We need unions that serve the members
Sanjay Sirikanth, GMB member
With the recent takeover of the print union GPMU and the forthcoming acquisition of banking union UNIFI, AMICUS is fast becoming the union of choice for trade union bureaucrats seeking to secure their pension funds by pushing merger through their union Executives.
The TUC appears to be backing this AMICUS campaign and complaints from members in both GPMU and UNIFI point to large amounts of time and money being invested in getting the "right" result out of membership votes - that is, the one that suits the suits.
The TUC has made no bones about the fact that the £10 million it received from Blair earlier this year to "modernise" the unions will be used to encourage the growth of a small number of "super-unions". If the TUC and the likes of AMICUS get their way these super unions will no doubt end up Labour friendly, committed to industrial partnership and focussed on delivering personal services not organising for collective action.
Left trade union leaders must organise and co-ordinate our response to this challenge. First we need to be clear about the role the TUC is playing in the unions. Far from representing the union point of view within government, it has become Blair's policeman and representative within the unions: delivering money, political support and partnership deals for Labour on a wide range of issues. Now Blair wants fewer union leaders, with deeper pockets, and the TUC obliges.
Any union member who has ever been through a merger can recite the bureaucrat mantra by heart - "vote for the merger for a stronger voice at work". Few have ever seen this materialise and many recent mergers including the creation of UNISON and PCS merely accelerated the process of taking the unions away from the members control.
The next prime target for merger is probably the crisis ridden general union, the GMB. Having cleared the £30 million debts left to it by John Edmonds, the union is now 150 officials lighter and has sold every one of its remaining assets to stay afloat. Worse, the decline in membership in the de-industrialising north shows no sign of slackening and the current leader has so far presented no strategy for turning the union around. It is unlikely the GMB can survive long on its own with such a tradition of abysmal leadership.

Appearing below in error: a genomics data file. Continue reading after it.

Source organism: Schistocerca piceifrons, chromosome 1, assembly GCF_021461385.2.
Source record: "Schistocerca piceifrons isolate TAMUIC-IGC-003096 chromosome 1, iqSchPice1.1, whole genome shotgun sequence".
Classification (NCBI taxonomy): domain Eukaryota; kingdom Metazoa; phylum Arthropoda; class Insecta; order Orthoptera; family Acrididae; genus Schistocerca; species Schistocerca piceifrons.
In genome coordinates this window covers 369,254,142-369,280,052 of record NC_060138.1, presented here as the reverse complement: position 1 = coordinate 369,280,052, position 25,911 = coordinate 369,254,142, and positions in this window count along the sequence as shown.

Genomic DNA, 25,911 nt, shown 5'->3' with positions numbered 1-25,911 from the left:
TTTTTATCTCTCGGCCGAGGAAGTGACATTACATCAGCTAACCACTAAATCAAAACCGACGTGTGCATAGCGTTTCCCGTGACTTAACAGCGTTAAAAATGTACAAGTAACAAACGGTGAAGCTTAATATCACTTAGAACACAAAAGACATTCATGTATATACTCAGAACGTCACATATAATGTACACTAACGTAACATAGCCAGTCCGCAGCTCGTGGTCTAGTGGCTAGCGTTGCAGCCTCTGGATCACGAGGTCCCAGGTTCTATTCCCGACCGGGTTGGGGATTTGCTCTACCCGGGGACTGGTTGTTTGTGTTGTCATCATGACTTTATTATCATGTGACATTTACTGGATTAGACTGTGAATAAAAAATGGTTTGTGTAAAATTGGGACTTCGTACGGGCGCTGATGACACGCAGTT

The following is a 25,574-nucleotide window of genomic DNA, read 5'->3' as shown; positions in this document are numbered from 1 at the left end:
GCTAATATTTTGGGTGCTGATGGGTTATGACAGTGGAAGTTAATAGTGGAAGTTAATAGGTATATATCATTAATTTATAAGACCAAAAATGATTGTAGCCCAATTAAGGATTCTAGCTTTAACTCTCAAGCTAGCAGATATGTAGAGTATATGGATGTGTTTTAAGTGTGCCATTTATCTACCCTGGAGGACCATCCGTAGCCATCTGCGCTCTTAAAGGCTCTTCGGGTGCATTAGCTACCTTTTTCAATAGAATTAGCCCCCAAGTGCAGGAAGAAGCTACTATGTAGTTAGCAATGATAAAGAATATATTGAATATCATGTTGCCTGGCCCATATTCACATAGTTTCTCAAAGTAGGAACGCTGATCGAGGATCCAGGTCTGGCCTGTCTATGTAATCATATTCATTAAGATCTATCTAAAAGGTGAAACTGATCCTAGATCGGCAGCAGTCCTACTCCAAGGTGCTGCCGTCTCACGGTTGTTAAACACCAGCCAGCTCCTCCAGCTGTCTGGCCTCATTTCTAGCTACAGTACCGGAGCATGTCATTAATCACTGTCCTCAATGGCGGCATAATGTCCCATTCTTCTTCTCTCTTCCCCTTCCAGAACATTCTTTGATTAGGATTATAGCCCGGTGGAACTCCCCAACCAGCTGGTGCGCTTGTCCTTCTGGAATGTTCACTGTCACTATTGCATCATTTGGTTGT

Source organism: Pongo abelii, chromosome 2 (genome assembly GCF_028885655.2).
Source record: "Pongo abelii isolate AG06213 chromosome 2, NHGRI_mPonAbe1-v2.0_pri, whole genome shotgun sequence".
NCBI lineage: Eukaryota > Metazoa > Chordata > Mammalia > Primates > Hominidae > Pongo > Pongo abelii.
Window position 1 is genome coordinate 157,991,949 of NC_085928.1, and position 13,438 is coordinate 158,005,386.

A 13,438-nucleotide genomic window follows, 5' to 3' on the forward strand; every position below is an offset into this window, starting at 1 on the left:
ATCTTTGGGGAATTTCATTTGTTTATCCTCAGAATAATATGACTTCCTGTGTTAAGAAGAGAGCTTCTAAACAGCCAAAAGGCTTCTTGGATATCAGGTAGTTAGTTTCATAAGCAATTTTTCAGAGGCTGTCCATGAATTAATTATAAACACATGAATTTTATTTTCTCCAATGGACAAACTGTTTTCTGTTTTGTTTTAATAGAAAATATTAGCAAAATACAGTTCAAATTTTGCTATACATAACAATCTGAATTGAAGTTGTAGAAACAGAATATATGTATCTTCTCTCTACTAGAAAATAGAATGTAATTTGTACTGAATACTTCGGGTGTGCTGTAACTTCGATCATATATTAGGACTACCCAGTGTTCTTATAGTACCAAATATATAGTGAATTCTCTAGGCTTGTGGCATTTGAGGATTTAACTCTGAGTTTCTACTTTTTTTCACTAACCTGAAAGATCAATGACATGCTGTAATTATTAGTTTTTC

GMB General Secretary Kevin Curran appears to be pursuing talks with both TGWU and AMICUS at present. Presumably part of his calculation will be which union will offer the best package for him and the band of cronies he has appointed since his election last year. Rumour has it he has been promised Derek Simpson's' job in the newly merged union if he delivers up the GMB's 600,000 members.
If takeover is inevitable many active members and leading officials in the GMB would support a merger with TGWU on political and industrial grounds. With the massive explosion in the UK economy of temporary, low paid McJobs and with workers taking 2 or 3 jobs just to survive, workers in the UK need a large, powerful fighting general union like they never have before. A merged GMB and TGWU, despite the many faults of both unions, would be a more effective force for these workers than a super union made in the TUC's image and acting in the interests of Blair.
The bureaucrats in the GMB, AMICUS and TUC may well have put the issue of mergers on the table. But socialists in the unions should take this opportunity to campaign for union mergers that create unions that are relevant to working people today, and that put power and authority over union policy back in the hands of the members. We need unions who will reject the nonsense of industrial partnership and spend members' money on organising campaigns aimed at giving workers the chance to take on their employers and win a bigger share of the profits they produce.
Most important of all we should campaign for unions that are prepared to fight back against exploitation and injustice at work without fear of who in the Labour Party or TUC might get offended. For GMB members this union is not AMICUS.